In Finding Dory, we learn that we must develop the ability to trust ourselves, and to accept the love and support of our family: the one we were inevitably born into and the family we build around us as we travel in our journey through life

Have you seen her?  Finding Dory is about finding YOU among the pain, fear of abandonment, disability, identity crises, parenting challenges, grief, loss, and whatever flavor of struggle and suffering you may be dealing with. Finding Dory is a must see for the whole family, now playing in theaters everywhere! You’ll enjoy the timeless storyline, the visual wonder of color and beauty, the groundbreaking animation, the interesting characters, and the extraordinary vocal performances.

Finding Dory activities for kids, educational packet, coloring pages, scene search, maze, match game, and more!

Like FINDING DORY on Facebook; follow FINDING DORY on Twitter; follow Disney/Pixar on Instagram; follow Disney Studios on Pinterest; visit Disney/Pixar on Tumblr, visit the official FINDING DORY website.

Also, be sure to download these fun activities for the kiddos to have fun learning:

Finding Dory connect the dots | Finding Dory educational packet | Finding Dory paquete educativo | Finding Dory scene searchFinding Dory coloring sheetsFinding Dory MazeFinding Dory Memory Match Game | Finding Dory weekly calendar | Finding Dory character mobile … and even a Finding Dory Family Tree!

So much summer fun! Happy first day of summer, by the way!

Your turn to chime in! Have you gone within to a deeper exploration toward finding yourself and accepting who you are? Are you willing to? Tell us all about it!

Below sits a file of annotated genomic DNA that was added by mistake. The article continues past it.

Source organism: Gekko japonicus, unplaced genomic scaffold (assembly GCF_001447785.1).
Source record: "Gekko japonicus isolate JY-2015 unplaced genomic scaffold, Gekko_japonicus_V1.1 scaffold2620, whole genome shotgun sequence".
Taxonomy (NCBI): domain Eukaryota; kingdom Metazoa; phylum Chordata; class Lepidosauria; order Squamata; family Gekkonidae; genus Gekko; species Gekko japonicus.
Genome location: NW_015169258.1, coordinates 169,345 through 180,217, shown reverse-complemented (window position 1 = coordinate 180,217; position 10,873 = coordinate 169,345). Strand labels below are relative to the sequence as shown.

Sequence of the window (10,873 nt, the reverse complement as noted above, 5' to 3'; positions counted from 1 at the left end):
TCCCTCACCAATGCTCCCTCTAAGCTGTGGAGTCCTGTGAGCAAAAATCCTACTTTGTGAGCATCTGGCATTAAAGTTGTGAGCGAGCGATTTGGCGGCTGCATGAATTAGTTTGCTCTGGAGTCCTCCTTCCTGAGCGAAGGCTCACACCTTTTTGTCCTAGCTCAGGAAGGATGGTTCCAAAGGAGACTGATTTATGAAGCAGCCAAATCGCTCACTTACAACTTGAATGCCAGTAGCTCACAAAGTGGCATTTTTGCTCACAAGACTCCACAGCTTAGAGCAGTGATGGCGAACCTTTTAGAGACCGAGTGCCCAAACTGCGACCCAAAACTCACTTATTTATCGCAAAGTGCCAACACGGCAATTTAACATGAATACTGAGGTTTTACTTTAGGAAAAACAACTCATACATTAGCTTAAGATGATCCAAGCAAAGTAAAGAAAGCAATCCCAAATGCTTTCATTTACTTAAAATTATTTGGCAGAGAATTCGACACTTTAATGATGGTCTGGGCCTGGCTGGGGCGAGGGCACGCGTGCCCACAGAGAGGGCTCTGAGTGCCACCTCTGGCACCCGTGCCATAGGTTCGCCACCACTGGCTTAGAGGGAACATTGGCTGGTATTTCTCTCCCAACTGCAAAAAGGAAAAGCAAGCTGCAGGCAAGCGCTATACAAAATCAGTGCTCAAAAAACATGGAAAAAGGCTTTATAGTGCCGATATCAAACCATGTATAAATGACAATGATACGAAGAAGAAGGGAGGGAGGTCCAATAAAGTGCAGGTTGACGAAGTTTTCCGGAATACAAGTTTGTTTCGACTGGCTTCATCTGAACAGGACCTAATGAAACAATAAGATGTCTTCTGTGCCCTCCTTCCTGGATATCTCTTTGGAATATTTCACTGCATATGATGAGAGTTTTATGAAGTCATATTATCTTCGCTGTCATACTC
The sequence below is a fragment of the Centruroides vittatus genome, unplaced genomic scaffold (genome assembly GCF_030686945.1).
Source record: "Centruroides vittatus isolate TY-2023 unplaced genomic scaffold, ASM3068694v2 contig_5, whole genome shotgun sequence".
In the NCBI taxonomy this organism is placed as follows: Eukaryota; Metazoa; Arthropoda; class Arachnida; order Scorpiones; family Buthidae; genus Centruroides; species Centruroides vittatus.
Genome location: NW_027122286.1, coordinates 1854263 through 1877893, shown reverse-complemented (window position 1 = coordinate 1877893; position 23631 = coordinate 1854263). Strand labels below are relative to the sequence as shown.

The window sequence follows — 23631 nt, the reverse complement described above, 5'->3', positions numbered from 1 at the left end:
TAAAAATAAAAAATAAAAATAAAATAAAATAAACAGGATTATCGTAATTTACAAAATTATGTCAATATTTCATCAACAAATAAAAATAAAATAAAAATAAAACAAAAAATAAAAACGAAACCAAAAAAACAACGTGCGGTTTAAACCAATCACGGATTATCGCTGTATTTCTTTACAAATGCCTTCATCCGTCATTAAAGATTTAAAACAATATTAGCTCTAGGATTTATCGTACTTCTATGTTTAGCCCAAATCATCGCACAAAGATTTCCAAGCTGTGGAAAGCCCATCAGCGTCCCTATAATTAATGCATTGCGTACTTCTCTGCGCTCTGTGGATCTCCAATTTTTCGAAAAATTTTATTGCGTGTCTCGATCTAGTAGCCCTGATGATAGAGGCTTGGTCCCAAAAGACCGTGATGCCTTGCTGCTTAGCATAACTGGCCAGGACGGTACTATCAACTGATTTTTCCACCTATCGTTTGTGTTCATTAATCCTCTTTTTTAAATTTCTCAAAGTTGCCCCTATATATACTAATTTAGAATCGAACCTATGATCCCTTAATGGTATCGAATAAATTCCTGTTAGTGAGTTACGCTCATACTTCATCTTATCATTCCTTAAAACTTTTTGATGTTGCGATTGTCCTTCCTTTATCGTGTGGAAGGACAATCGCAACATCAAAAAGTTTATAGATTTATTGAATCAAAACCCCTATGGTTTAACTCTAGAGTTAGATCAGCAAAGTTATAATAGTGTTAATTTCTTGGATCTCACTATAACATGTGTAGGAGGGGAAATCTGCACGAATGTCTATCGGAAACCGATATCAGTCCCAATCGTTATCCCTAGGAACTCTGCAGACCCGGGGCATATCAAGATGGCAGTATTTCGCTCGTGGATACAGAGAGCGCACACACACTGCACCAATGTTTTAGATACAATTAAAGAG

[ela]

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Invest On Experiences, Not Things -  ★ Elayna Fernandez ~ The Positive MOM ♥ ★ Elayna Fernandez ~ The Positive MOM ♥

Wednesday 20th of July 2016

[…] and interactive experiences just in time for one of our favorite feature films of the summer, Finding Dory and Disney*Pixar’s Finding […]

Cindy Ingalls

Friday 24th of June 2016

Can't wait to see this movie. Not only is it funny and cute, but also has great messages for kids and adults.

Mardene Carr

Wednesday 22nd of June 2016

It is so essential that we learn to accept who we are instead of trying to be like someone else

Marielle Altenor

Wednesday 22nd of June 2016

I love all the positive reviews on this movie. Glad that there is something to be learned from it too. I'm still in the process of finding out who I am. Yes, I know after 32 years of living. LOL

Angelina

Wednesday 22nd of June 2016

Wow, what a great post! Love the way you have tied in the movie to what we have gone through! I will be sharing this post with my FB family!